Welcome to September, y’all! Who’s excited? I love autumn. It’s my favorite season, with the atmosphere and colors and foods – it’s the best. Not looking forward to the cooling aspect, though. I’m not quite finished enjoying the heat. C’est la vie, I suppose.
Over the summer I’ve been pretty preoccupied to read a whole lot (having a job and trying to write a book will do that to a person, I hear), but I do have some titles to share with you! Some of these were pretty great, real keepers, so why don’t we take a look?
Moonscript— Buckle your seatbelts for an epic fantasy that will take you to the depths of darkness and back! I knew I wanted to read this book because the cover is gorgeous and the premise sounded promising (I mean, lost elf princes, anyone?). I was not expecting such a sweeping tale of freedom and redemption, of forgiveness, love, and family, spun throughout a grand adventure across mountains, jungles, and deserts, alongside a group of great characters. The lighthearted humor and wit balances well with the more weighty themes surrounding our salty elf prince (you heard me), culminating to a grand crescendo of battles and one of the most triumphant finishes known to man. Super good.
Finding God in Anime — Finding this book was a God thing, for sure. I’ve enjoyed anime ever since I discovered it in my teens, but struggled with the doubt if it was actually ‘okay’ for a Christian to watch and enjoy it (don’t ask me why, because it’s not like anime is any worse than Marvel or Star Wars). But I did. And then, just a little while ago, I saw this book pop up on my Amazon ‘recommended reads’, and got such a kick out of the idea that I had to pick it up. What a blessing! This book is full of devotionals by other anime-loving Believers showing how they have seen biblical truths (like unconditional love, sacrifice, and our need for community) throughout anime, and it struck me: Well, why not? Anime, manga— they’re stories, and God speaks to us and teaches us through stories. Jesus did it all the time. The medium doesn’t matter all that much in the long run. It was such an encouragement to me to learn there were other otakus in the family of God—believe it!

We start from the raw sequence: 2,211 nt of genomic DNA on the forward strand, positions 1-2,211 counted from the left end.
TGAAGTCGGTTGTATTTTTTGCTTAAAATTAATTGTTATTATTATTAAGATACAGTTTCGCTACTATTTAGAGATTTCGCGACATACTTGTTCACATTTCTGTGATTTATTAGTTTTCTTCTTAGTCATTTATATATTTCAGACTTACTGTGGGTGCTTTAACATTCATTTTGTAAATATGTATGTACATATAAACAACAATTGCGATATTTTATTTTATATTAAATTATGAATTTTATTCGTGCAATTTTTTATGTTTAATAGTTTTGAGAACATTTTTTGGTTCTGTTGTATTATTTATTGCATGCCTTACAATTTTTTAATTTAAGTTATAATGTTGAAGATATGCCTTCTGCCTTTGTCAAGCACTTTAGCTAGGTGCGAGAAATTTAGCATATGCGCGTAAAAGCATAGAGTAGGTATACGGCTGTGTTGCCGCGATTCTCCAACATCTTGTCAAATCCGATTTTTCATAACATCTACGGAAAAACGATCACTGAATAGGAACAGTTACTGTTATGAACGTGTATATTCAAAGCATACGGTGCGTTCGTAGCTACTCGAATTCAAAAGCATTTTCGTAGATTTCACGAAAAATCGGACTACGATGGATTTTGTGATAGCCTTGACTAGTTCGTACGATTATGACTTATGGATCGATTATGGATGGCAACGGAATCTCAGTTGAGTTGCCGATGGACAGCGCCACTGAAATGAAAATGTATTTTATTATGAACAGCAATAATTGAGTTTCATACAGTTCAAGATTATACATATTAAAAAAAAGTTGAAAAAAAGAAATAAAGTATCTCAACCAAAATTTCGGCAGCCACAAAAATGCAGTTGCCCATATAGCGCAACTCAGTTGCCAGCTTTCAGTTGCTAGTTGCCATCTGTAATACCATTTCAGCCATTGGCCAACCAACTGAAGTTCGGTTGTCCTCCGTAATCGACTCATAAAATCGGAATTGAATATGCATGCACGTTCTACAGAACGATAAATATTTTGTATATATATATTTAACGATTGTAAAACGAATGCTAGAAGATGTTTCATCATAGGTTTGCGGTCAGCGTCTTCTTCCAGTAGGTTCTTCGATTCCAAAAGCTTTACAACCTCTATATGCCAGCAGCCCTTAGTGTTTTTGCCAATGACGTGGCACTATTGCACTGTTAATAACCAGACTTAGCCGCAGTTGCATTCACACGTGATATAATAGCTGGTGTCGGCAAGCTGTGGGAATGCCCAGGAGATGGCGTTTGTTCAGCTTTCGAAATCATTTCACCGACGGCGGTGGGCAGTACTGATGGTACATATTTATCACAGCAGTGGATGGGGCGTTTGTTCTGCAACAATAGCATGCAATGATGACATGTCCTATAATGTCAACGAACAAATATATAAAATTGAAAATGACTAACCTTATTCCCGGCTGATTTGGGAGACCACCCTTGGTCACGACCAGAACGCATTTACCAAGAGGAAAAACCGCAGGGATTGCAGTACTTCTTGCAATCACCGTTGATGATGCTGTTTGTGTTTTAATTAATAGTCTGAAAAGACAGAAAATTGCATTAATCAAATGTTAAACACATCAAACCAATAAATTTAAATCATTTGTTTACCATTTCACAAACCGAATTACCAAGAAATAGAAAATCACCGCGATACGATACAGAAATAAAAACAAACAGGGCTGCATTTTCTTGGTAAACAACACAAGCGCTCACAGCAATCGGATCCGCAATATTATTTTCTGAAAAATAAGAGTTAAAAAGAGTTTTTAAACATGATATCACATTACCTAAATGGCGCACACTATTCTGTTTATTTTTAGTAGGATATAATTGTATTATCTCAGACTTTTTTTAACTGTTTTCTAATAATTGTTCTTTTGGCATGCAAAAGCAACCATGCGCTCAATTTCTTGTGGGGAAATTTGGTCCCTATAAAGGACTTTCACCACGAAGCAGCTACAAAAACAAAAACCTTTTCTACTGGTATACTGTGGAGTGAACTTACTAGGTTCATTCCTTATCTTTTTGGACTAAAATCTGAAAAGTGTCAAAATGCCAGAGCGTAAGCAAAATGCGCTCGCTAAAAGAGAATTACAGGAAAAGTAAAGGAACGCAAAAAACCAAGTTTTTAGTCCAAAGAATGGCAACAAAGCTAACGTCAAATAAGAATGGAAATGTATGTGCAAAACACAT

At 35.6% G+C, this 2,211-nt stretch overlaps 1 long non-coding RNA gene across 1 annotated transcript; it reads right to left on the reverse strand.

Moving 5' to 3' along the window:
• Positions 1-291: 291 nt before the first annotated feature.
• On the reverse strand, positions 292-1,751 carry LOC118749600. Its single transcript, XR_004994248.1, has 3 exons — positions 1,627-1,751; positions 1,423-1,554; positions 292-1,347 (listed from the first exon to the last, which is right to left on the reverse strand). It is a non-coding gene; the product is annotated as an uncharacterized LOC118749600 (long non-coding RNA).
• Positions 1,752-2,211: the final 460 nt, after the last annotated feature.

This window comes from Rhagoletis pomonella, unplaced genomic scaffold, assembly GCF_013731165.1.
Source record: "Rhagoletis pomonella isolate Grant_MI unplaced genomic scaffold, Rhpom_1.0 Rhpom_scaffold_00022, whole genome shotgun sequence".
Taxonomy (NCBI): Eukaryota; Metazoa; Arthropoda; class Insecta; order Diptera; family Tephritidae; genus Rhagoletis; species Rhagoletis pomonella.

These War-Torn Hands — For the longest time I was never into westerns. For some reason, I never got excited about cowboys and guns. But add dragons? Yeah, baby. When a book is described as a fantasy western with dragons and elements of Arthurian legend, how can one say no? I’m glad I didn’t! This book was such a fun read! I actually loved it. Hayse captures the spirit of the Old West, filled with wild country and intrepid settlers, honorable good guys, morally ambiguous bad guys, and traces of a larger plot that go beyond the immediate threat. I enjoyed the sweeping storytelling (although I did get a mite confused here and there with the switching in POV. Probably because I was reading too fast to pay proper attention to the chapter headings . . .) The narrative also has this gradual unfolding of events that keeps you turning pages even though the pacing wasn’t often speeding like a train out of control. As for characters: wonderful. They’re a mess of stand-up lads and no-nonsense lasses, a hoot to read, deep and authentic. All in all, I am stoked for book two to come out in October!
Jonathan Haymaker — To be completely honest, I picked this book up because I liked the name Haymaker. It intrigued me with its classy ring. Also, the two primary characters are brothers. You’ll always get points from me for that. Just sayin’. The story itself read like a D&D or Pathfinder campaign. Underrated protagonist with skillz, epic quest, unfathomable odds, generational wars, and the quintessential boss battle. As someone familiar with D&D gameplay, I could pick out so many corresponding aspects of the story, and that did hold its own kind of charm. Nevertheless, the writing was unrefined. It felt like a campaign transcript almost, riddled with unnecessary detail, some incorrect detail (I mean, a person can’t walk three hundred miles in a week while hunting for their food and sleeping. (I’ve done the math)) and a rough finish. With a thorough round of edits it could’ve been a much cleaner, more engaging read.
Fuzzy — This is a cute middle grade book about a seventh grade girl making friends with a high-tech robot during a program at her school. A fast read (I started and finished in the same afternoon), it follows their misadventures as Max tries to teach Fuzzy how to be more human and Fuzzy tries to help Max do better in school before she’s sent away — uncovering more sinister plots by both the school’s Vice Principal and people in charge of Fuzzy. The pacing was great, the story charming, and the antagonists thoroughly antagonizing. Barbara and Max’s parents drove me up the wall. Overall it was a fun read.
Have you read any of these? What did you think? Do any of them spark your interest? Which ones?